• Growth driven by the private sector supported by sound economic policies.
      • Economy benefited from favourable external sector developments:
      • Debt relief in 2006
      • And High copper prices until the Q3 of 2008.
    • Table 1: Major Macroeconomic Indicators, 2004-2009 2004 2005 2006 2007 2008 2009* Real GDP growth (%) 5.4 5.3 6.4 6.2 6.0 6.3 GDP per capita (US $) 515.1 654.9 908.1 1,024.1 1,229.8 902.2 Inflation end-period (%) 17.5 15.9 8.2 8.9 16.6 11.5 Average selling exchange rate(ZK/ US $) 4,670.94 3,454.71 4,142.75 3,845.77 3, 756.01 5,157.65 Comm. banks weighted lending base rate (%) 29.8 27.4 21.6 18.3 20.8 23.2 Comm. banks ASR (%) 5.6 6.1 6.1 4.8 4.8 4.7 II Developments in Real GDP
    • Zambian economy
      • Despite global economic crisis, economy expected to
      • grow by 6.3% in 2009 from the 6.0% in 2008.
      • This is due to robust growth in mining, agriculture and construction sectors.
      • Mining growing by 21.4%
      • Construction by 15.5%
      • Agriculture by 7.1%
    • Mining sector
      • Mining expected to post robust growth of 13% in 2009 (2.4% in 2008) largely due to:
      • Improved copper prices;
      • Conducive business environment;
      • Commencement of production at Lumwana Copper
      • Mine
      • 4.And Investments into operations at KCM, MCM and
      • Chambishi Copper Smelter that increased production
      • capacity
    • Agriculture
      • Agriculture - strong recovery of 5.2% in 2009 (1.2% in 2008):
      • Maize output rose to 1.8 million metric tons from 1.5million metric tons, the highest production in 10 years.
      • Notable contribution from small-scale farmers supported by the Farmer Input Support Programme and marketing services
    • construction
      • Construction:
      • Increased public & commercial infrastructure investments;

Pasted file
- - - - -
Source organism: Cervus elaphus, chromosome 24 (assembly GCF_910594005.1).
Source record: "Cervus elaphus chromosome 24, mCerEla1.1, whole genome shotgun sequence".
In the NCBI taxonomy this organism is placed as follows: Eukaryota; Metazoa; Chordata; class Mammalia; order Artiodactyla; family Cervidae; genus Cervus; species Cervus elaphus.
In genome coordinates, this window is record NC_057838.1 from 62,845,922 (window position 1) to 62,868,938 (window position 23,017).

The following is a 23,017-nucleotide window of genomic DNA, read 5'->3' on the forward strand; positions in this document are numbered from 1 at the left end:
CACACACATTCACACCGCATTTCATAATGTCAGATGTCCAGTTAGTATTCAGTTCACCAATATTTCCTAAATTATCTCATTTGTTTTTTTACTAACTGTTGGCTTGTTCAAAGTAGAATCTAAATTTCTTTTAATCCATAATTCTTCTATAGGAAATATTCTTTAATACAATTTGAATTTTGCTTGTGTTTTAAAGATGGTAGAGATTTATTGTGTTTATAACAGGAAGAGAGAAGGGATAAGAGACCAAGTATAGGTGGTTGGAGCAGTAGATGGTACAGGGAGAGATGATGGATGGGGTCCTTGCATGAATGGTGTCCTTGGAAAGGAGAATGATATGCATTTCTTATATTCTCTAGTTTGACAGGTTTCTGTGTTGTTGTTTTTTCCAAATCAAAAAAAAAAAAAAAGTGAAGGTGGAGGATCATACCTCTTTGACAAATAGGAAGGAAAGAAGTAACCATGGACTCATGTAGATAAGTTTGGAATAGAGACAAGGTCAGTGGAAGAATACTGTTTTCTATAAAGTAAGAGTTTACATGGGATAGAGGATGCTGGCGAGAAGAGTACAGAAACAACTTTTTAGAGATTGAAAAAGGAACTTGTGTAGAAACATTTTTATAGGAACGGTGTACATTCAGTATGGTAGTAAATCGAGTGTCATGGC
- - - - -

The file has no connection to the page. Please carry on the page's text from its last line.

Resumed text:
• Continued high demand for housing; and
      • Expanded domestic production of cement.
    • Manufacturing and tourism
      • However, projected slow down in manufacturing and a contraction in tourism
      • Manufacturing:
      • increase in the cost of imported raw materials mainly
      • due to the depreciation of the Kwacha (first half of
      • the year);
      • decline in export demand; and
      • continued stiff competition from cheaper imports
      • 2.Tourism:
      • Fall in the number of foreign tourists, in view of the
      • global financial crisis.
    • Inflation and Monetary Developments
      • Inflation declined to 11.5% in Nov. 2009 from 16.6% in Dec.2008.
      • Higher inflation in 2008 due to:
      • Higher international fuel and food prices ;
      • Depreciation of the Kwacha;
      • Higher transport costs; and
      • Electricity load-shedding.
      • Fall in inflation in 2009 due to:
      • decline in food prices;
      • Relatively strengthening of exchange rate; and
      • Stability in domestic fuel prices and transport costs.
      • Lending rates trending downwards ( 23.1% in Oct. 2009)
    • External Sector Performance
      • Current Account deficit projected to narrow to US $483.9 mn in 2009 (US $1,049.5 mn in 2008);
      • Metal exports projected to increase by 9.6% (As at Oct 2009: 557,750mt (Oct 2008: 463,280.52 mt);
      • Gross International Reserves of US $1,887.1 mn on 30th Nov 2009 equivalent t to 5 months of import cover. (First time in last thirty-eight years)
    • Financial and Equity Market Performance
      • Financial Sector has Remained Resilient:
      • Overall financial condition of the banking sector satisfactory with adequate capital.
      • However, NPLs increased to12.9% at Oct 2009 (Dec. 2008: 7.2%)
      • Five new commercial banks granted licenses in 2009 to operate.
      • First National Bank Zambia Ltd
      • United Bank for Africa Zambia Ltd
      • Ecobank Zambia Ltd
      • International Commercial Bank Zambia Ltd
      • Access Bank Zambia Ltd
      • Performance of NBFI sector also satisfactory
      • Performance of LuSE All-share index showing recovery
    • 2010 and Medium Term Economic Outlook
      • Inflation projected to fall to single digit levels;
      • The economy to continue growing above 6.0%;
      • Interest rates are expected to continue trending downwards;
      • Satisfactory liquidity as more forex flows in due to the
      • increase in earnings from the NTEs and mining sector revenues